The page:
My Dear Sir,--How kind hath Fortune been to you, and, in a secondary degree, to myself. Your letter must dispel the unreasoning and I fear envious scepticism of MacCribb, who has put forth a plaunflet (I love that old spelling) in which he derides the history of Aldobrand Oldenbuck as a fable. The Ballad shall, indeed, have an honoured place in my poor Collection whenever the public taste calls for a new edition. But the original, what would I not give to have it in my hands, to touch the very parchment which came from the press of my revered ancestor, and, gloating on the crabbed letters, confute MacCribb to his face ipso visu et tactu of so inestimable a rarity. Exchanges--or "swaps," as the vulgar call them--are not unknown among our fraternity. Ask what you will for this treasure, to the half of my kingdom: my gold Aurelius (found at Bermuckety, on the very limits of Roman Caledonia), my "Complaynte of Scotland" (the only perfect copy known),
My copperplate, with almanacks Engrav'd upon't, and other knacks; My moon-dial, with Napier's bones And several constellation stones.
Make your choice, in fact, of all my Gabions, as honest old George Ruthven called them.
Nay, excuse the covetousness of an Antiquary, my dear sir; I well know that nothing I could offer were worth a tithe of your priceless discovery, the oldest printed Scots Ballad extant. It shall suffice for me to look on it, under the roof of Mainsforth, when next I make a raid across the Border. I have conquered my passions, and can obey the last of the Commandments. Haud equiden invideo, minor magis. I need not bid you be watchful of your booty.--Yours most faithfully,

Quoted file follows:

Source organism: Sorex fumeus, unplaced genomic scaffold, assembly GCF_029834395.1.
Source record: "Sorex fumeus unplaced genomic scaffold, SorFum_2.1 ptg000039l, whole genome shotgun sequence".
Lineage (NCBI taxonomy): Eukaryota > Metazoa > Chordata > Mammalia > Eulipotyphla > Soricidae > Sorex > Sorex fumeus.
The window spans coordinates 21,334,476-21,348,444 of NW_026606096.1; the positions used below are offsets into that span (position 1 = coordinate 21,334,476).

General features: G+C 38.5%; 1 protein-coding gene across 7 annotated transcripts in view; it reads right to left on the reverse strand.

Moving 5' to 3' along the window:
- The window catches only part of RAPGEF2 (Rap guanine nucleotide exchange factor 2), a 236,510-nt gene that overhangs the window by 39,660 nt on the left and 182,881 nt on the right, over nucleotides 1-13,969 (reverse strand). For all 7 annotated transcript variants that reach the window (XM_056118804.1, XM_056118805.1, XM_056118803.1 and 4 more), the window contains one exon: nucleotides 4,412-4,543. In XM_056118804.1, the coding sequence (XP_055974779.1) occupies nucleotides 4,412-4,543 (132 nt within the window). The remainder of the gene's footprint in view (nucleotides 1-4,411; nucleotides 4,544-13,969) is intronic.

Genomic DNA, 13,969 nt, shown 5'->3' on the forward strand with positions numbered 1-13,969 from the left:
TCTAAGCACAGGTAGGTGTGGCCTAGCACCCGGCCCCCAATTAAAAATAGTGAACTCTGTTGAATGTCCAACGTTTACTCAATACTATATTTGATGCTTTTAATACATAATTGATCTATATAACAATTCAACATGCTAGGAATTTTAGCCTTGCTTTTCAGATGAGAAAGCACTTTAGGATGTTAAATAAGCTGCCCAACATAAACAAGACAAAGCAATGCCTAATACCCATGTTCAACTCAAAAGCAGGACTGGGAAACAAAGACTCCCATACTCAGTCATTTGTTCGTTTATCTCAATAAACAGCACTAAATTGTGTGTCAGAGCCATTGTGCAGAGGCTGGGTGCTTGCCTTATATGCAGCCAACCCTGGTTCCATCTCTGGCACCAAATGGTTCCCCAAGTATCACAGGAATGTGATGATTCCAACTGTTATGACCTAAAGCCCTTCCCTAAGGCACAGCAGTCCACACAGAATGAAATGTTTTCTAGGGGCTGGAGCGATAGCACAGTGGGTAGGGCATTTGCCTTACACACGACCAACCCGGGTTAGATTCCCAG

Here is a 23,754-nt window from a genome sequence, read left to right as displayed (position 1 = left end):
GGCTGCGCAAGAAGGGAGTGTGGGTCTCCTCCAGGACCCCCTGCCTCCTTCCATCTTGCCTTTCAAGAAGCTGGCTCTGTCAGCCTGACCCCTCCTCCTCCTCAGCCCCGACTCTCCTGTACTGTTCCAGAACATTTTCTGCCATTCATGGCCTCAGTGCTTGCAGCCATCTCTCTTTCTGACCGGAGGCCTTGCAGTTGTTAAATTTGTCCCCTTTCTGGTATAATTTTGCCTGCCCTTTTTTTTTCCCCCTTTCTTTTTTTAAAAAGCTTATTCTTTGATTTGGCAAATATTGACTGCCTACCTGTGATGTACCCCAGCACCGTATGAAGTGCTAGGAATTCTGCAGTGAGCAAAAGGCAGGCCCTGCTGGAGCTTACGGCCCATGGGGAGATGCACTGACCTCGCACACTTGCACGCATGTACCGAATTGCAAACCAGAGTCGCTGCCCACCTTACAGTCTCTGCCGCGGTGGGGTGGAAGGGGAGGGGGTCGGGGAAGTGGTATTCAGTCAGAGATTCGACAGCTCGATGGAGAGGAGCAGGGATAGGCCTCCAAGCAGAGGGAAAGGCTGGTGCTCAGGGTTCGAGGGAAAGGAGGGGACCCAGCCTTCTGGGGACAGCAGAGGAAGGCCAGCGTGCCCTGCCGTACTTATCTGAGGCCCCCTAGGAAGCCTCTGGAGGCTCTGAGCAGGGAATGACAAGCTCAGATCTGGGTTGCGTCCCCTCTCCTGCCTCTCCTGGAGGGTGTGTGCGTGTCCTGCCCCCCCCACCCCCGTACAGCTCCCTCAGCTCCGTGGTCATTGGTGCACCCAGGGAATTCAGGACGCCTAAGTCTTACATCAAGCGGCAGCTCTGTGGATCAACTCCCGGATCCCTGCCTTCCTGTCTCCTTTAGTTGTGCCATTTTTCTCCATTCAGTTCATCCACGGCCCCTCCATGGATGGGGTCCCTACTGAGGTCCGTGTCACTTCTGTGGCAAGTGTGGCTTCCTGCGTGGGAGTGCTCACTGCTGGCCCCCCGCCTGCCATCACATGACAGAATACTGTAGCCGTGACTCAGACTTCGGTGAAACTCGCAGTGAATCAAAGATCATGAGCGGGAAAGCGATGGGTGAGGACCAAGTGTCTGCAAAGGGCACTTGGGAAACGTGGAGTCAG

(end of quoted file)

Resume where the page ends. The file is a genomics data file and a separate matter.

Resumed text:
From Robert Surtees, Esq., to Jonathan Oldbuck, Esq.
My Dear Sir,--Alas, your warning comes too late. An accursed example of womankind, fit descendant of that unhappy Betty Barnes, cook to Mr. Warburton, who destroyed his ancient manuscript plays, hath invaded my sanctum, and the original black-letter text of the ballad has gone to join Shakspeare's "Stephen" and "Henry II." She hath lit with it my study fire, and it is fortunate indeed that I had made the copy of the ballad for you. But the volume of Coquillart is alive to testify to the authenticity of the poem; which, after all, is needless evidence, as not even Ritson could suspect of either the skill or the malice of such a forgery, Yours most faithfully,
LETTER: From Nicholas to the Editor of the St. James's Gazette,
It is only too probable that a later generation has forgotten "Nicholas," the sporting Prophet of "Fun," in the reign of Mr. Hood the younger. The little work, "Nicholas's Notes," in which Mr. W. J. Prowse collected the papers of the old Prophet, is, indeed, not an "edition de looks," as the aged Seer says, with his simple humour. From the Paradise of Fiction, however (and the Paradise of Touts), Nicholas has communicated, perhaps to the Psychical Society, the following Epistle. His friendly mention of a brother journalist speaks well for the Old Man's head and heart.